... Until that hypothetical acquisition I mentioned in IP Configuration above -- The reason you were forced to vacate those 192.168-net addresses is because that's IPMI-land according to your new corporate overlords, and you need to go update all your IPMI cards NOW because they're gonna be trampling on someone's reserved IP space.

OK, it's a bit of a stretch here, but like you said - all of it can be managed with ipmitool, so why not have Puppet run the tool and confirm the configuration while it's doing all of its other stuff? I mean it's not going to hurt anything, so we may as well include IPMI too...


Software updates are more of a gray area -- In my organization we evaluated puppet for this and found it "sorely lacking", so we use radmind for this purpose. There's no reason Puppet can't call radmind though -- In fact if/when we migrate to Puppet for configuration management that's exactly what's going to happen!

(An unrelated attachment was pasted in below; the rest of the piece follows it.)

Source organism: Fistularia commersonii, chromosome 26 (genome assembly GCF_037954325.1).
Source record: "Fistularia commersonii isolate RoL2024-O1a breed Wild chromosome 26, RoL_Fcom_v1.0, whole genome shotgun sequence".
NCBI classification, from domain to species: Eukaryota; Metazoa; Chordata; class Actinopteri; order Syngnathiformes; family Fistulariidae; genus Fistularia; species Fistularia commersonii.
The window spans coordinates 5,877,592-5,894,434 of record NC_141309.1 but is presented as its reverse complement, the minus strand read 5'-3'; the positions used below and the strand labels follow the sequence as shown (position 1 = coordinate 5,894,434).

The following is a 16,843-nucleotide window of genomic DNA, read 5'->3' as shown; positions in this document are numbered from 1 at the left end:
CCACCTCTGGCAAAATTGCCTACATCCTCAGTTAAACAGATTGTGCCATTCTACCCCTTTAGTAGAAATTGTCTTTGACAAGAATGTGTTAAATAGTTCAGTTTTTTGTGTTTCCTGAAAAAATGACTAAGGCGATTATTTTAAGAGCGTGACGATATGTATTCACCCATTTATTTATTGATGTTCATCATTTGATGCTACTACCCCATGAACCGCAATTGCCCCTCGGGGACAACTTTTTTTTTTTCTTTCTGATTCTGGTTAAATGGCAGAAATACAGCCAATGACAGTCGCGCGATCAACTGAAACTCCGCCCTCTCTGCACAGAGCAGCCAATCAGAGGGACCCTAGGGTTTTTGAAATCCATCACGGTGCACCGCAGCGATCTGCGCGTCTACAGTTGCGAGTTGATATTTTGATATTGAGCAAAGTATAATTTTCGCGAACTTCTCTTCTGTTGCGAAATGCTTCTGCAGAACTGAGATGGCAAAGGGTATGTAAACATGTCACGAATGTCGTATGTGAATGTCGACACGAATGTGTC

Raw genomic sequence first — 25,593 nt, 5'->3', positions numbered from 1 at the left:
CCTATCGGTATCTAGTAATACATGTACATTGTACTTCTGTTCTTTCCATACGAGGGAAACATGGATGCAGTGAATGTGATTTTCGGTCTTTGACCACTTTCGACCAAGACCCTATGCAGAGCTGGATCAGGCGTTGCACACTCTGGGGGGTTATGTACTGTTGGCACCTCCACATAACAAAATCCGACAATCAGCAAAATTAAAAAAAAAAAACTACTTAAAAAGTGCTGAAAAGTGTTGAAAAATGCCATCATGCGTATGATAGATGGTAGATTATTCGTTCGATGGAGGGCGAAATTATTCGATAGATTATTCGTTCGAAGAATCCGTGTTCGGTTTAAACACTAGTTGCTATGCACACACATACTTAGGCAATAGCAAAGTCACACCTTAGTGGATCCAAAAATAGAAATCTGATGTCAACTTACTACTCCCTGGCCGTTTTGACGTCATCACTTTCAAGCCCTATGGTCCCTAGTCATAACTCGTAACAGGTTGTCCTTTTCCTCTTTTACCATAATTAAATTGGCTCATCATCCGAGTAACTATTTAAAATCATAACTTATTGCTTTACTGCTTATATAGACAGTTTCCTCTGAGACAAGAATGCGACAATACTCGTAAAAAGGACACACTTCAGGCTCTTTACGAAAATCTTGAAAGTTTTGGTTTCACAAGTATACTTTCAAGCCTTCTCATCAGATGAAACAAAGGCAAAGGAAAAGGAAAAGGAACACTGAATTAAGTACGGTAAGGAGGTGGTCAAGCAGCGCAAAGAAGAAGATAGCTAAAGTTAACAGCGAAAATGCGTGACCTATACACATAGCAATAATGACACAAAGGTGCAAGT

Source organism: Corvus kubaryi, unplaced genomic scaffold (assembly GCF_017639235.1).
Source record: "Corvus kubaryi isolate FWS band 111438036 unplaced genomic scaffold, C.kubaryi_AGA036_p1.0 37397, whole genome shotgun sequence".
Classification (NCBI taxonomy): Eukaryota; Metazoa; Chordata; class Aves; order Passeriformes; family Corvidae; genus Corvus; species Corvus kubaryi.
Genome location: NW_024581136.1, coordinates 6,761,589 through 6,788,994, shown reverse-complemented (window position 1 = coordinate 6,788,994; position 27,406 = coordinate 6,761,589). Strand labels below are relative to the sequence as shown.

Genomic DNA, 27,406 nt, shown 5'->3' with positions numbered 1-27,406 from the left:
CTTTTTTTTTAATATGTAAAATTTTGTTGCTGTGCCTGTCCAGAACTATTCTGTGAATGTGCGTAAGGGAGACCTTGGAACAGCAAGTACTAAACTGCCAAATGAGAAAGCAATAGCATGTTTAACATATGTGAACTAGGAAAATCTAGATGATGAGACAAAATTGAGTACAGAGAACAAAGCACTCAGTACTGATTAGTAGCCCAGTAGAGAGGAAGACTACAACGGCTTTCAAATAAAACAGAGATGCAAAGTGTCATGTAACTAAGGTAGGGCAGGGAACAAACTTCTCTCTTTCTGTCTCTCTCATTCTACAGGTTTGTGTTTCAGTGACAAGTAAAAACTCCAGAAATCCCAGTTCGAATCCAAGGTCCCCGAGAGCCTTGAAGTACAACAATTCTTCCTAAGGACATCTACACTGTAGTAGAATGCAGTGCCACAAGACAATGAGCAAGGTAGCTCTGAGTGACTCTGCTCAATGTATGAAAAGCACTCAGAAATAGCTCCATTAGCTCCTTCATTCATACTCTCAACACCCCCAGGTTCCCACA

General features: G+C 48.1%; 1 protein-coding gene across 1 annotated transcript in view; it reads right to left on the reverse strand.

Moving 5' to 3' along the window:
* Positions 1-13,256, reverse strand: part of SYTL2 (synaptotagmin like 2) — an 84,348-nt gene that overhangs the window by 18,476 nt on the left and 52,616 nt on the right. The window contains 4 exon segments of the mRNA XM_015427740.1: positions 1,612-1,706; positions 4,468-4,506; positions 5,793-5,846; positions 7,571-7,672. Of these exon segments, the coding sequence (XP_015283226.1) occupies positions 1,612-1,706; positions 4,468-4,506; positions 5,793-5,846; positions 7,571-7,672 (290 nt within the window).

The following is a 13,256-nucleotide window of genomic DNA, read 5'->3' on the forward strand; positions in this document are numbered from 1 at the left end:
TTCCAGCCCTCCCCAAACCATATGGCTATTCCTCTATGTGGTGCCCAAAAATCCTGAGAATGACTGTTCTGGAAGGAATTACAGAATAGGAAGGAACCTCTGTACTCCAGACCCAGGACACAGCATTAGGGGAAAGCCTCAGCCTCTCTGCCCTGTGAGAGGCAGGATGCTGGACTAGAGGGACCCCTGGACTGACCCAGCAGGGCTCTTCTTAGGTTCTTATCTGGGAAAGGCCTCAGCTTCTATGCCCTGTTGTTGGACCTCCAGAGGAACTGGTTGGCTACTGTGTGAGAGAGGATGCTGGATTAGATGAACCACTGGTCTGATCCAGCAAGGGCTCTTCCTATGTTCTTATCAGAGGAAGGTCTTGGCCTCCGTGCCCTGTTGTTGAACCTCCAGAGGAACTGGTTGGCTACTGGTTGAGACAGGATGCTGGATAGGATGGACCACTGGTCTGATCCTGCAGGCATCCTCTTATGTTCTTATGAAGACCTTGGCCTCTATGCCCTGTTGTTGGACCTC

The important thing here is to have all your updates installed in a standard way (either standard across the organization, or standard within platforms) -- There's no reason Puppet shouldn't be launching your update process, as long as you've thoroughly tested everything to ensure that Puppet won't mess up anything.
There's also no reason why Puppet can't call out to a tool that's better suited for this task if you've determined that Puppet can't do a good job on its own...

  • Re: Updates. One thing that can get you in trouble with puppet running your updates is when the critical service is being patched, e.g.: mysql, apache - you don't want those restarting on the whim. Puppet provides ways to lock in the version of those packages, that's how I've avoided it while enjoying general updates for other nuts and bolts.
    – thinice
    Apr 24, 2015 at 19:06